Raytheon’s recent patent application for a new choking sound-cannon has gotten a bit of attention since Gizmodo picked up the story from New Scientist.……

My soon-to-be-patent-attorney friend has chided me not to worry, because this is “just a patent application.” And here’s an example of how a little bit of legal education, which strictly de-emphasizes context and the analysis of power dynamics, can be a dangerous thing. There is a substantive difference between a patent application by a random would-be inventor working out of her garage and a patent application by Raytheon.

Raytheon is one of the largest arms dealers in the world. Raytheon has billions of dollars of US government contracts. Raytheon has current contracts to develop crowd control weapons, and is testing them on American prisoners. Raytheon has already developed crowd-control weapons from battlefield technology and sold them to domestic prisons for use here in the States.

Raytheon is girding itself for shifts in US government defense spending, partly by selling more war-weapons to other countries……

…but also by increasingly marketing to ‘non-military customers.’ Such as the Department of Homeland Security and prisons, public and private. These ‘non-military’ customers buy a lot of crowd-control weapons.…

Another sonic weapon, developed by LRAD, has already been deployed against first amendment-exercisers here in the States.

It’s really not a giant leap of logic to imagine that this particular patent application might be something nasty, deployed for nasty purposes.

Oh, BTW? Raytheon has been repeatedly sanctioned for illegal and unethical practice – it’s the 5th-worst government contractor, according to the Project on Open Government’s misconduct database. Competing, of course, with the OTHER four major defense contractors.,73,221,html?ContractorID=46&r…



I hear a lot of my transplanted white colleagues and acquaintances discussing how my city’s culture is ‘too white.’ This conversation is often coded in other terminology, through ascribing WASPy characteristics to the entirety of the city’s population. Seattle, some claim, is ‘passive aggressive’ or ‘cold’ or ‘politically correct.’ It’s ‘hard to meet people’ and the culture lacks ‘color’ or ‘authenticity.’ After a few months or a few years living in the whitest available neighborhoods, new Seattleites are already inadvertently reproducing and reinforcing the historical methods of segregation in our Town.


As a white native of Seattle, let me just tell it to you plain: If you do not see people of color on your block, at your job, or in your schools, it is decidedly NOT because Seattle’s population is too white. It’s because your block, your job, and your school are actively maintaining racial segregation.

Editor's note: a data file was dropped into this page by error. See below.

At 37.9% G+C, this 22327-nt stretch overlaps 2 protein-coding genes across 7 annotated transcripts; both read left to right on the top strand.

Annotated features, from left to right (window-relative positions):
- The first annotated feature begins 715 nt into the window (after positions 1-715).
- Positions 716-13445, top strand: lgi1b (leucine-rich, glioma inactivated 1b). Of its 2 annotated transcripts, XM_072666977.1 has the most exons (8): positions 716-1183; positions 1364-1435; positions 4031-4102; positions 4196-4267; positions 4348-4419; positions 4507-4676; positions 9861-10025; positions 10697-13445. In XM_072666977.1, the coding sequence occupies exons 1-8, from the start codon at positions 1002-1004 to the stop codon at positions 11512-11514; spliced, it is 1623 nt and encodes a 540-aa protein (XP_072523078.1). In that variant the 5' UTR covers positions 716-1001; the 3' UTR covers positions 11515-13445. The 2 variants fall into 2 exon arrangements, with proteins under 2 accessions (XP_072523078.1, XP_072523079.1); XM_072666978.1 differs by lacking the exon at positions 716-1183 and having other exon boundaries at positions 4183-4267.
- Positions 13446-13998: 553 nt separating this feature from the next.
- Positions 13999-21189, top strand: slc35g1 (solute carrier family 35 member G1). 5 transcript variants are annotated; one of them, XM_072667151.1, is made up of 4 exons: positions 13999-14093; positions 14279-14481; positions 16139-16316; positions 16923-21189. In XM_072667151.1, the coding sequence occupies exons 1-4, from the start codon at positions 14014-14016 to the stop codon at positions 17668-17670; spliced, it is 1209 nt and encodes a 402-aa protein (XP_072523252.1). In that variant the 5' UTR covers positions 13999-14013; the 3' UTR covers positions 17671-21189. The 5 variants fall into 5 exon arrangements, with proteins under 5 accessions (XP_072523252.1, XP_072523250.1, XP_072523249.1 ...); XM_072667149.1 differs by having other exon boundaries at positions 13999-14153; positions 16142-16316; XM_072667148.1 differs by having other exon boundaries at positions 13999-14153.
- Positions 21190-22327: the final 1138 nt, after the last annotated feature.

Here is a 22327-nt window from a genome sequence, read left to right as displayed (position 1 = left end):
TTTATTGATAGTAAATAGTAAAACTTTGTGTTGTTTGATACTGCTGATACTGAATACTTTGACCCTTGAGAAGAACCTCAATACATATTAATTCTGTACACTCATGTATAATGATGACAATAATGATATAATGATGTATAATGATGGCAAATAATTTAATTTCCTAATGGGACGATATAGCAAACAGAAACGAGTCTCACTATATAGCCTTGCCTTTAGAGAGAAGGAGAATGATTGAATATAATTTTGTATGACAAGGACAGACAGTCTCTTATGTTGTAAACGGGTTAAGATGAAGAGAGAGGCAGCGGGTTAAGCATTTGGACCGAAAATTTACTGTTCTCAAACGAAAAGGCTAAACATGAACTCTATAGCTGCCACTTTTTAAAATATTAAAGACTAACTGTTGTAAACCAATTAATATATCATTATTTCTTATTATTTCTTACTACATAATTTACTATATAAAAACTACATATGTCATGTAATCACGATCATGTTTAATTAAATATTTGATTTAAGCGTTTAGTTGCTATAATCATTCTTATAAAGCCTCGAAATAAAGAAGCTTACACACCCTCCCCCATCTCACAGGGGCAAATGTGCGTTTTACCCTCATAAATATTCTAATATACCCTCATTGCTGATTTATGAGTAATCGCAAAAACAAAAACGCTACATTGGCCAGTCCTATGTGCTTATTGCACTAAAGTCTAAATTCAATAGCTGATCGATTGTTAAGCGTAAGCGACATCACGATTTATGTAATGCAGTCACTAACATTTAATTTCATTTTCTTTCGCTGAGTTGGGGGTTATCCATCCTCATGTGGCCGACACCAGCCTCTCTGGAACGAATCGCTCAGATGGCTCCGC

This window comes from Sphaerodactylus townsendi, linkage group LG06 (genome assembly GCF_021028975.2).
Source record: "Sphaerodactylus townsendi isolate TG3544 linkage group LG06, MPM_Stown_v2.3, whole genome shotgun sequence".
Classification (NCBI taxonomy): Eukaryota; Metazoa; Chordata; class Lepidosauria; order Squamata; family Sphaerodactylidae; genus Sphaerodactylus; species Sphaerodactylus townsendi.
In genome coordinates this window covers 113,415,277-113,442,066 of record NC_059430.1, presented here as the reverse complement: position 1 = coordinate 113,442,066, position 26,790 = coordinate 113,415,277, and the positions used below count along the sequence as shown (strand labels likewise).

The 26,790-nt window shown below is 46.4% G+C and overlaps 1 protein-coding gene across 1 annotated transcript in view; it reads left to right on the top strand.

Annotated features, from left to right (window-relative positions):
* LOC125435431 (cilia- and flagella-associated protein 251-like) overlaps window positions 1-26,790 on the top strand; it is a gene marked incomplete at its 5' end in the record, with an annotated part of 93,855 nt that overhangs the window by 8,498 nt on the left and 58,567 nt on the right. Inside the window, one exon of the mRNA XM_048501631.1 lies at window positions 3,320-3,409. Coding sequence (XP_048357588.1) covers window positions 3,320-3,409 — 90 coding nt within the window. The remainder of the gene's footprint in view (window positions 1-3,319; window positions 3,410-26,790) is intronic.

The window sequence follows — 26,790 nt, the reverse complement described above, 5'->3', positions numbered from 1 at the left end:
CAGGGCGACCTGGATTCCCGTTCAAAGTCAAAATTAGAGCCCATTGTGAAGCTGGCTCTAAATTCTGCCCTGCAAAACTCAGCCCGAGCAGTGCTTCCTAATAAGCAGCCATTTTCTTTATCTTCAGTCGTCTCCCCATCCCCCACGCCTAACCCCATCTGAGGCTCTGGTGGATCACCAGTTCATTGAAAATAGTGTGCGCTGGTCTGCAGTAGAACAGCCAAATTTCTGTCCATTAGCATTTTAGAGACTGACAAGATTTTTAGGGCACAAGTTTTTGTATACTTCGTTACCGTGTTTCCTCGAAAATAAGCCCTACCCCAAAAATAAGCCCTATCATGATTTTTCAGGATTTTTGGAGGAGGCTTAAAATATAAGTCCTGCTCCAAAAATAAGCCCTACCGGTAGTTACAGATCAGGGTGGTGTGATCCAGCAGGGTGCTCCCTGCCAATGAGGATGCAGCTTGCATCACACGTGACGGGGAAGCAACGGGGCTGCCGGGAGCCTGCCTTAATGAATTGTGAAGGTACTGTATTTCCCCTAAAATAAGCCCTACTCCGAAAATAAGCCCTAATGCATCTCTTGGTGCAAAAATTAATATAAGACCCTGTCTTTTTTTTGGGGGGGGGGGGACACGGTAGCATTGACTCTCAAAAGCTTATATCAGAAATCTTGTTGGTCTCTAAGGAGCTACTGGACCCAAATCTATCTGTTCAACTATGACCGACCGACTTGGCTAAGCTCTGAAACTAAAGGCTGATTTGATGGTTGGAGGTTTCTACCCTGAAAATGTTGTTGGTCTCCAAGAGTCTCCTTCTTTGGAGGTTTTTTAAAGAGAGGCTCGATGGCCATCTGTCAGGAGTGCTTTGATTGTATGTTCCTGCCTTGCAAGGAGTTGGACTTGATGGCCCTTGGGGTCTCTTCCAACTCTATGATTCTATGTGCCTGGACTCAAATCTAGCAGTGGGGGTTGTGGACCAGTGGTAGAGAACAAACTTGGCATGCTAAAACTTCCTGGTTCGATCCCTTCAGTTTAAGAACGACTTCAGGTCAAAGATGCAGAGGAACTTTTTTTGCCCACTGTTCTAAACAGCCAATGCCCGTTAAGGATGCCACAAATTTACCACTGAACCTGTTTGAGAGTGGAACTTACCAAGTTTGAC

The continued maintenance of segregation allows whites who move into the city’s whitest neighborhoods to see only a naturalized version of ‘separate but equal.’ That is, when segregation policies are successful, they themselves become invisible – as do people of color – to whites who stay within their ‘comfort zone.’ And thus it’s possible for someone a few miles away from the country’s most diverse zip code to bemoan the homogeneity of the city.


The policies of racially restrictive property sales contracts/covenants which were legal (all over the country, as per the Supreme Court) between 1926 and 1948 go a long way toward explaining the historical foundations of Seattle’s ‘white neighborhoods.’ You’ll notice that the most legally restricted neighborhoods REMAIN those in which one might get the impression that the city is very white. These boundaries were drawn by racist law, and are enforced by income inequity, imprisonment and disenfranchisement, the property-tax based education system, the drug war, repressive police strategies – and by white peoples’ continued willful blindness to the very existence of people of color in the city. 


Good news! There are things you can do to counteract this phenomenon instead of complying with it. You don’t have to integrate a neighborhood all by yourself by moving there- in fact, please don’t. When you bring your non-local money and white privilege into a community of color, you throw off the balance by driving up property values and reducing the self-sufficiency of  neighborhood. When locals are forced to cater to the tastes and habits of white people, they stop being relevant to their base and it becomes more difficult to maintain community strength. As we work towards the destruction of racist institutions, we need to recognize that people of color are doing for themselves, as they should. Their communities could use our support and allegiance, NOT our disruptive property-purchasing power or our paternalistic advice or our feelings of guilt or our self-serving demands for attention and recognition. 


So go explore some of Seattle’s amazing neighborhoods, appreciate the struggles of their residents, and go back to your own community to work on transforming the institutions that enforce delusions of white supremacy. Go home to your white block and start asking your neighbors why they allow racial restrictive covenants to stay in their deeds. Go back to your white job and start asking why you aren’t hiring people of color or accepting their leadership. Go into your white schools and ask why your children are getting deficient educations because they are segregated from people of color. Look for ways in which you can reduce your own use of white privilege and your own complicity with racism. Trust – this is more constructive, much more difficult, and immeasurably more important than talking with your white friends about how much you wish you lived in a ‘diverse’ city.